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Member Since 14 Jan 2005
Offline Last Active Sep 26 2014 10:38 AM

Topics I've Started

Current Gen Console Supported Programming/Scripting Languages?

11 August 2014 - 12:40 PM

Hey guys,

I have my own engine written in C++ that uses Embedded Python as a scripting language. I know that every platform will likely require me to modify certain parts of my code, but I am trying to see how large those changes would be. So, I would appreciate any answers you can provide to the following questions :

1) Does the PS4, Vita, Xbox One, Wii U, or 3DS allow games to be written in C++?

2) Do they support C++11?

3) Could I use Embedded Python in my C++ Application?

Thanks in advance for any answers you can provide.

implementing scripting system in C++ using LUA or Python

25 July 2013 - 01:12 AM

In the simplest terms, what is the common architecture that developers use to manage and persist script states in their games? Below is a better description of my issue.

I've doing a lot of research lately regarding exposing my c++ classes to either LUA or Python. I'm still not sure on what language I want to go with, but that isn't the real question. Exposing a class in either language is no problem, but what I don't understand is where to go from here.

What I don't understand is how people manage to get seemingly separate script states for every script instance in their game. For example, Every enemy in the game has a script, that defines a health variable for that enemy. So, if an enemy loses health, the next time I run his script, his health variable in the script should still show the health value it was previously.

I can see two obvious solutions to this problem.

#1. Have a different Lua interpreter for ever single instance. (This just seems needlessly expensive)

#2. Save the state of your entire interpreter and load that up for each script run.

The 2nd option seems like the best solution, but I have seen that this is a bad idea. Regardless, I did look into this, and it seems like using the Pickle library with Python would be a good solution. I have also seen that I could serialize parts of my Lua instance and store those.

What do you guys recommend  as the best solution?

How do variables and objects persist in Lua?

14 November 2012 - 03:02 PM

I am using LuaBind to embed Lua scripting into my C++ game engine. My question is how do variables persist in this situation. For example, a game object has the name of a Lua file associated with it. At the creation of the Game object in C++, I call the "OnCreate()" function in the lua script associated with the game object. It seems like I should tell lua what Lua file to look at, and then run the function for that specific file. What if last time I had that specific file open, I set a variable local to the whole script. When the file is reopened, does lua automatically know, and give me access to those variables again?

Sorry if this is a confusing question.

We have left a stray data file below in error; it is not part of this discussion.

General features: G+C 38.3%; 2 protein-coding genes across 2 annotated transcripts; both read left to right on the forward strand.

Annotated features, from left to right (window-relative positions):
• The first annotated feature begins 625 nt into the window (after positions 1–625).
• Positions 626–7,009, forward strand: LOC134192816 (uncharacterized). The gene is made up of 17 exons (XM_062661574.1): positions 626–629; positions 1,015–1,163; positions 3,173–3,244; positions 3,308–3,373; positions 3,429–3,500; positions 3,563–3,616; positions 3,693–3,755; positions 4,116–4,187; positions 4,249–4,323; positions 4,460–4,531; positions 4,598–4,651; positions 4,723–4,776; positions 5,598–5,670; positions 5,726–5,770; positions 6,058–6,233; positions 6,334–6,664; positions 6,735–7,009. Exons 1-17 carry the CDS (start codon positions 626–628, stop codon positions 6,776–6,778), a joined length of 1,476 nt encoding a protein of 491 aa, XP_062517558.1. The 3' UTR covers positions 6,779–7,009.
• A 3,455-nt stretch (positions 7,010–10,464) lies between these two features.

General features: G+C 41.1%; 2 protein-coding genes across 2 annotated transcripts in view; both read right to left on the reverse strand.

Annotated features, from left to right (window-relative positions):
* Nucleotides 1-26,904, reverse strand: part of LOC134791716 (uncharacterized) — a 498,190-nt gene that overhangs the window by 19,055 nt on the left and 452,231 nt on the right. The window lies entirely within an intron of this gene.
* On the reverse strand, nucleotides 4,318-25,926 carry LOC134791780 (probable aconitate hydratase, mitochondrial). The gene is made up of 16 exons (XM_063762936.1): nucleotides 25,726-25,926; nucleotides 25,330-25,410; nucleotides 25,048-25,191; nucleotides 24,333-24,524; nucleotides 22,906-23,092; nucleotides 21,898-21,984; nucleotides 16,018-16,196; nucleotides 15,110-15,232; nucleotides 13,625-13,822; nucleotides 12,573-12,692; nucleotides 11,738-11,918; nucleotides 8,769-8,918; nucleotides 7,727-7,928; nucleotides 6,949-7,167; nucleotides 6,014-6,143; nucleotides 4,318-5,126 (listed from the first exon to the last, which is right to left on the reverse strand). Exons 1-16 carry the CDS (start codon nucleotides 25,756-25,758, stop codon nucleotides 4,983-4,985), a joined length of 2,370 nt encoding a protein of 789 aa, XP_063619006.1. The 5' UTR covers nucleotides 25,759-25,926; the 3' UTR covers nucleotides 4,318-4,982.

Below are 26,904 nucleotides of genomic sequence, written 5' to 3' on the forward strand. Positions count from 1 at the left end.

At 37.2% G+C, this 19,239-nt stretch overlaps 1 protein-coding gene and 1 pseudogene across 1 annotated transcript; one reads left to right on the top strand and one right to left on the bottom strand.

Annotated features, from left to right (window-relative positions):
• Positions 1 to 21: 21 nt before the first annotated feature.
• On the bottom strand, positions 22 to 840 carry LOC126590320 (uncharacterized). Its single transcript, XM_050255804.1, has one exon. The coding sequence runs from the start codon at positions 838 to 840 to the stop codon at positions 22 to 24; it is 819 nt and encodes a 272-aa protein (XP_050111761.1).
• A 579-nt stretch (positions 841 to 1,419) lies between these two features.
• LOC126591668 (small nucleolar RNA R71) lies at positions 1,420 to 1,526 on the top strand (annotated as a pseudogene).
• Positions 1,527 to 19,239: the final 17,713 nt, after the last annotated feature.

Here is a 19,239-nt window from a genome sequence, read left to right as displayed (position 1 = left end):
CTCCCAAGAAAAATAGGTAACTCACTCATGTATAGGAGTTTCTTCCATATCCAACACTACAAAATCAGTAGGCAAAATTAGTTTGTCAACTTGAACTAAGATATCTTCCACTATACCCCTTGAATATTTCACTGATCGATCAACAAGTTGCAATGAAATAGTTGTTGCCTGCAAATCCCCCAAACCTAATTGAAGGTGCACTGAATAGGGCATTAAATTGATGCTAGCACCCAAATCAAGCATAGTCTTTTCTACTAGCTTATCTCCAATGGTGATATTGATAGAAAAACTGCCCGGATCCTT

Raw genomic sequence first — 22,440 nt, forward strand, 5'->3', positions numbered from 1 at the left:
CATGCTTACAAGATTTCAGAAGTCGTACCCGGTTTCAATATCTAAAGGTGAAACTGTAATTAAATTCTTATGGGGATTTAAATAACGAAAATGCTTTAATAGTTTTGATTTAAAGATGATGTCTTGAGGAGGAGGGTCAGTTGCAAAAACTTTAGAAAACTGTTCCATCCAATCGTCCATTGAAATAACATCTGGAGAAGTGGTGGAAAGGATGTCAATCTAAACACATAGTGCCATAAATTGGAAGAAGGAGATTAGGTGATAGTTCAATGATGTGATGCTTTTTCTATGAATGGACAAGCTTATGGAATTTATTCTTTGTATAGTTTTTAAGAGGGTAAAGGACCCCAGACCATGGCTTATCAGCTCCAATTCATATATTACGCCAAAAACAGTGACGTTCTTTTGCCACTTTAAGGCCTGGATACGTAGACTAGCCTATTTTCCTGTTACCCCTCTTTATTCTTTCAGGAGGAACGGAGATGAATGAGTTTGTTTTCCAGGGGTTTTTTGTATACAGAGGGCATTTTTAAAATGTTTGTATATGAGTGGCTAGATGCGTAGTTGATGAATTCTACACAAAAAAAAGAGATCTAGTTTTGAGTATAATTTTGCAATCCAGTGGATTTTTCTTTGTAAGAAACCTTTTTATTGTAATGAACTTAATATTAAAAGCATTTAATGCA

Physics Engine Timing Suggestions?

03 October 2012 - 05:39 PM

So, I am working on my own physics engine for a game that requires precise controls. The physics is handled in it's own thread separate from the rendering. My issue is making sure that my simulations run at the same speed on all systems. I have looked around and found a few posts relating to this, but as they use Box2D, some things aren't explained. I am particularly interested in the Semi-fixed timestep.

Related Posts :

Now, my system essentially works this way as of current. This is a pretty simplified explanation, but I have a list of Physical Objects, and a Queue of Pairs(or tuples) that have an objectID and a Vector (The mathematical vector). Each Pair represents a force. Then I have my collision handling code. (As I said, horribly oversimplified)

How have you guys solved this problem? Could you offer any clarification on what is explained in these posts?

Using different shaders on objects, and multiple shaders on one object

11 August 2012 - 12:20 AM

Essentially I am trying to handle my shaders in the most dynamic way possible. I want to be able to associate certain objects with shaders, like a component-based system. So an object can have multiple shaders attached to it. The simplest way I can think of doing it is by having a map of shaders to objects.

I am targeting OpenGL 3.3 so that I can get decently modern code that works on the majority of systems owned by gamers.

My biggest issues revolve around two questions :

1) What is the best way to apply different shaders to different objects?

Thoughts : From what I have read, it seems like the best way is to designate what objects use what shaders, then begin using a shader, draw the corresponding objects, move to next shader.

2) What is the best way to apply multiple shaders to an object?
Thoughts : Should I just bind a shader program, draw what I need, get a texture back, then bind the next shader and pass it my texture? For example, if I had a shader that rendered one specific object in black and white, could I apply my normal shaders, then pass a resulting texture on to the new shaders to do the final processing? Is that too much overhead?

I apologize if my issues are hard to understand. Please ask any questions that can help make the issues more clear. Thanks in advance!